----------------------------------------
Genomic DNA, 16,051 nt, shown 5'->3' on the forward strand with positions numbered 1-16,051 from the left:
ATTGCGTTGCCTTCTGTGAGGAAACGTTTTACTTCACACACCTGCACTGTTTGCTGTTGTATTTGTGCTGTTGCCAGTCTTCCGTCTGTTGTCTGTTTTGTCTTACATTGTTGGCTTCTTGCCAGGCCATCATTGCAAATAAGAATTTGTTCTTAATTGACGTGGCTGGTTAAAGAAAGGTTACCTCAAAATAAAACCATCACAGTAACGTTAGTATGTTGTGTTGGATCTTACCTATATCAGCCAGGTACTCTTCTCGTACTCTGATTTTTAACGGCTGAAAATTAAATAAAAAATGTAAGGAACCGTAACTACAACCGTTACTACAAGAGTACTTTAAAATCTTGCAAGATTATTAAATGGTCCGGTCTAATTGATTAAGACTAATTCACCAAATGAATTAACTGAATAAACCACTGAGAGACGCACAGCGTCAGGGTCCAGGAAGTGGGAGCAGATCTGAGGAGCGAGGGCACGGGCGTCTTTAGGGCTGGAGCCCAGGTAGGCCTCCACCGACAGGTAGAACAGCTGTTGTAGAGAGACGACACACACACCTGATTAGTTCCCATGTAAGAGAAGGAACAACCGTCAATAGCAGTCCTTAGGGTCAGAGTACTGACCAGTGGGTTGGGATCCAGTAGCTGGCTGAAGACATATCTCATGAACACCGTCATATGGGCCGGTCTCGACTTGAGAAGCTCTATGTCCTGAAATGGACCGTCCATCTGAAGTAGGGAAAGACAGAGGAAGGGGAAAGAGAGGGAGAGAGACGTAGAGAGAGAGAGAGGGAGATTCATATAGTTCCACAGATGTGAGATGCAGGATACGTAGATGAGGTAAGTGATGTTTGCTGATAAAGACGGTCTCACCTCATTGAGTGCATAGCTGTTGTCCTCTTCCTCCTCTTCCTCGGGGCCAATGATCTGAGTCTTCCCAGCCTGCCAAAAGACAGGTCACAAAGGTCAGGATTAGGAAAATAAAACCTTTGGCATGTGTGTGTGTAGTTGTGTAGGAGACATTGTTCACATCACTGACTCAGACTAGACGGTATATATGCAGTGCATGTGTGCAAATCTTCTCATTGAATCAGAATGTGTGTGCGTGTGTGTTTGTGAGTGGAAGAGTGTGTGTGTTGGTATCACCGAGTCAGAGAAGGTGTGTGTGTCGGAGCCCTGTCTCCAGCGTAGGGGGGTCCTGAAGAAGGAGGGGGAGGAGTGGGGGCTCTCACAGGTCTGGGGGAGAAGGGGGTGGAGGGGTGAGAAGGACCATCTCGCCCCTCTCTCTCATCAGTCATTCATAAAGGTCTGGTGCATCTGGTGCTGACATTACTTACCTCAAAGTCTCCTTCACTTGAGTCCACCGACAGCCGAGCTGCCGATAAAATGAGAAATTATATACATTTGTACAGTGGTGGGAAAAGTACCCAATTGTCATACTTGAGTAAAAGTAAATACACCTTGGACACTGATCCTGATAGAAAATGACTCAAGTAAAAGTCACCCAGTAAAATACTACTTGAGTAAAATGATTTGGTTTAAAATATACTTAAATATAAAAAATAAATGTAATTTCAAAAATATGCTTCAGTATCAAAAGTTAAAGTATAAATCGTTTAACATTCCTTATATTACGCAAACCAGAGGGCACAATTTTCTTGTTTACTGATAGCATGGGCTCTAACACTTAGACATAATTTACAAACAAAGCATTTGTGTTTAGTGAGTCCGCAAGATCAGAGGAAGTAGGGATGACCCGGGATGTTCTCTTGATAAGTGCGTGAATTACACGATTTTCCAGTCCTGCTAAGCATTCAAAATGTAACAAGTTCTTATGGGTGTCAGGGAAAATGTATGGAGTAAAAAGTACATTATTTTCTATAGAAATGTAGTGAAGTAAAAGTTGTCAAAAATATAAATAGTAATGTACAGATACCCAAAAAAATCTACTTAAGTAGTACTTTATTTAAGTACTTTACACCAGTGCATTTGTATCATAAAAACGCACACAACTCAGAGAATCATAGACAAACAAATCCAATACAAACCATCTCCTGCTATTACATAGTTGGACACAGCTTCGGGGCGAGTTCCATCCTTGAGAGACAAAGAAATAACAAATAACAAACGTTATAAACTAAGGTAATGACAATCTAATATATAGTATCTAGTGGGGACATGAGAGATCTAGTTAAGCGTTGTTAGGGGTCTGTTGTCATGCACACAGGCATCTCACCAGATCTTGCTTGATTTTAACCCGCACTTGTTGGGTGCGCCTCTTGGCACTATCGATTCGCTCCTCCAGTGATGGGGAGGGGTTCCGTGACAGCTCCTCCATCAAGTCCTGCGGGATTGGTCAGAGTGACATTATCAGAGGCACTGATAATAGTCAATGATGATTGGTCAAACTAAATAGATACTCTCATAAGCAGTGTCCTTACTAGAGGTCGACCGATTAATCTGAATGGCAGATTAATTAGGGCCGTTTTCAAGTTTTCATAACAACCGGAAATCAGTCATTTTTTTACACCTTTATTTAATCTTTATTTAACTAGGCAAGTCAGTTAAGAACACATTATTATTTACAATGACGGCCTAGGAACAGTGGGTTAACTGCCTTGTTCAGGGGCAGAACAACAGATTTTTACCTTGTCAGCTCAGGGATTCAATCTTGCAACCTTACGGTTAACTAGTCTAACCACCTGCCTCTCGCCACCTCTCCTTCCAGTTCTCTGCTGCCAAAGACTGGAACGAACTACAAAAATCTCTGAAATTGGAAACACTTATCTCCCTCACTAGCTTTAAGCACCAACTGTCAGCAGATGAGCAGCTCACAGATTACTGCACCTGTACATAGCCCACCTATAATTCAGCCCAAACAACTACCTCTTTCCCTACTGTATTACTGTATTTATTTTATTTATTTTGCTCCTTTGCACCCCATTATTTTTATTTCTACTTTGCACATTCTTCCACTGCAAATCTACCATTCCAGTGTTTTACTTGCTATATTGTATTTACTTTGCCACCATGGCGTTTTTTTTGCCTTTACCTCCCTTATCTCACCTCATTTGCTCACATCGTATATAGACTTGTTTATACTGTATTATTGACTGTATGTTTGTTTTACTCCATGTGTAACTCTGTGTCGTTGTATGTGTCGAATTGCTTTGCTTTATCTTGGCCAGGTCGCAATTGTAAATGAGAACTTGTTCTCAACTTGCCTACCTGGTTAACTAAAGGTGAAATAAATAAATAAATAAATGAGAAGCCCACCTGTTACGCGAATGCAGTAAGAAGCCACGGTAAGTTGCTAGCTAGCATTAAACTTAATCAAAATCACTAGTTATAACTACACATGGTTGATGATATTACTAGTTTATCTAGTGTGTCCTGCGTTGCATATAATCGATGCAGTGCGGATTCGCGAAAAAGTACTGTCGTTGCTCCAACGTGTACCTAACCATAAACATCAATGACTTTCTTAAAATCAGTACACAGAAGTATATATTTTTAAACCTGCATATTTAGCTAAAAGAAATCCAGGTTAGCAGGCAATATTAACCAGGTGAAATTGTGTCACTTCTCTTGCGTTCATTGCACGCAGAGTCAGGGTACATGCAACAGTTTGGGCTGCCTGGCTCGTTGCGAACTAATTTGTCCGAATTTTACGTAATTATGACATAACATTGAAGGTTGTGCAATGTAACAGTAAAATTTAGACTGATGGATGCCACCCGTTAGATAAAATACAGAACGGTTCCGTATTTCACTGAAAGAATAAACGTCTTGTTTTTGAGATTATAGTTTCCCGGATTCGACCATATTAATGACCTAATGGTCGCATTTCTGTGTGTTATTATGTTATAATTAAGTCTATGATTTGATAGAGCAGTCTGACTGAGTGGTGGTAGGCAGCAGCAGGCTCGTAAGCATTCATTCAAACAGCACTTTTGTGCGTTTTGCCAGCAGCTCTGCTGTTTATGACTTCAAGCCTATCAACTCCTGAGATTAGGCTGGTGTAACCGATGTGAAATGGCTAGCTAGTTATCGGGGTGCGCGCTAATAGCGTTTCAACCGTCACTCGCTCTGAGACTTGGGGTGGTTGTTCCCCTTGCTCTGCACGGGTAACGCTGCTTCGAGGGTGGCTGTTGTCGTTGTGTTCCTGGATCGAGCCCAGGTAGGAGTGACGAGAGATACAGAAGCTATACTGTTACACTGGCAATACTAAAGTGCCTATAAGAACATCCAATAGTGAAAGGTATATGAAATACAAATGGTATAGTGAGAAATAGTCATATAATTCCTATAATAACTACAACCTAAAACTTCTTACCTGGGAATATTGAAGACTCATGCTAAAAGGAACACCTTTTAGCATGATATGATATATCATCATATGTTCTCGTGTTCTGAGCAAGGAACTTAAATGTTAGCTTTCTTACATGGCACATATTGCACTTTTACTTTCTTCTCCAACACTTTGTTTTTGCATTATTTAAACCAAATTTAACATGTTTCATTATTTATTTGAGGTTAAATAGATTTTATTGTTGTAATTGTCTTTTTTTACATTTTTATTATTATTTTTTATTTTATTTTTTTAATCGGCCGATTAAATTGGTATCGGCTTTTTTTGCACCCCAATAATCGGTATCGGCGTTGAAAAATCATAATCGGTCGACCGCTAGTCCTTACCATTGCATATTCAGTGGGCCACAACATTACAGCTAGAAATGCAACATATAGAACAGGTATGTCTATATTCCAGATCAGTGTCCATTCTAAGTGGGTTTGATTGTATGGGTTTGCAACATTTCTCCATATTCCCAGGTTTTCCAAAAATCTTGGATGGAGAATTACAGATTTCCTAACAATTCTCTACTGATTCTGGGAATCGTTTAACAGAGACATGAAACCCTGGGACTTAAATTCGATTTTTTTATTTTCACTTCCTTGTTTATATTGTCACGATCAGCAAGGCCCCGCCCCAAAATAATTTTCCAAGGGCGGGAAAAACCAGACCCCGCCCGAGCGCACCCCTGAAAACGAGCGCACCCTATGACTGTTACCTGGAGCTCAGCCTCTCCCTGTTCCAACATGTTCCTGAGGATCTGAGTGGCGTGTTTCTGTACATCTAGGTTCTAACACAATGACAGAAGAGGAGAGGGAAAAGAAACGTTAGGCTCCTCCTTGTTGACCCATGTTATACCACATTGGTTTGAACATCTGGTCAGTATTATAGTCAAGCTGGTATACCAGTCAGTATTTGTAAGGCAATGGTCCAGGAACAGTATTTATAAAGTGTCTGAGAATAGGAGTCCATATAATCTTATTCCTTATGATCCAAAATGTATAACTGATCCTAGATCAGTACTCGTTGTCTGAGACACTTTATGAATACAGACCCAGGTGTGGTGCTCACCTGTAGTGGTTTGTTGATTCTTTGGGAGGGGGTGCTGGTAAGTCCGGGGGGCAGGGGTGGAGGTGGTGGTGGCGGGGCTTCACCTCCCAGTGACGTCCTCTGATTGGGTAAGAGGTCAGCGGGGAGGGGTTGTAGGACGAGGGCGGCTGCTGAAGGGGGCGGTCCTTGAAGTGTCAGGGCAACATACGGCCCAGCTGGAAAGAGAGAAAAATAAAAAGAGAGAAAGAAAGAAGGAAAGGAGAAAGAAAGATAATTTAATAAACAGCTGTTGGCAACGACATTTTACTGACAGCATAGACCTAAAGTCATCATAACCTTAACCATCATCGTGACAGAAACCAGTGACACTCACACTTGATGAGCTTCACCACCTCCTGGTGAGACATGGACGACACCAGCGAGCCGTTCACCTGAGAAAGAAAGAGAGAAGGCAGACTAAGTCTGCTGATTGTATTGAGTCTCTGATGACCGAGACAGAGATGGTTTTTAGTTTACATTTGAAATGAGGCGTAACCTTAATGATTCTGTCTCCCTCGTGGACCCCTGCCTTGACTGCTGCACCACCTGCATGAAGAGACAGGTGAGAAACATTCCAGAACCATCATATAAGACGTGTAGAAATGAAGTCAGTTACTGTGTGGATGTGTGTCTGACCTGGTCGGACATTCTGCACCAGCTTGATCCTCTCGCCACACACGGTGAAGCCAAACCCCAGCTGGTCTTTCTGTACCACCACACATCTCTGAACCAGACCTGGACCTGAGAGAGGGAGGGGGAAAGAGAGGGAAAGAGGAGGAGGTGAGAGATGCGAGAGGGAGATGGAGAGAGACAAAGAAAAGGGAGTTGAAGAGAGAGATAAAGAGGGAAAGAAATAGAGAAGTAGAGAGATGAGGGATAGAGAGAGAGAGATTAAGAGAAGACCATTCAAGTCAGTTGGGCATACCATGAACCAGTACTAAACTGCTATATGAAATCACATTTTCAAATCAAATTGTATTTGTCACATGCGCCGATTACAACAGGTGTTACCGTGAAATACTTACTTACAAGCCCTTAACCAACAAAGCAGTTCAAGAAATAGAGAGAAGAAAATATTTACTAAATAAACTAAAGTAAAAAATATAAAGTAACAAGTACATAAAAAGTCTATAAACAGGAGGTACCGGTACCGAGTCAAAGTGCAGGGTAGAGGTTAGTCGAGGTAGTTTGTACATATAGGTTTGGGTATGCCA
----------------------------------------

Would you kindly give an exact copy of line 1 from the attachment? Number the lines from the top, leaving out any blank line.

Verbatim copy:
Genomic DNA, 16,051 nt, shown 5'->3' on the forward strand with positions numbered 1-16,051 from the left: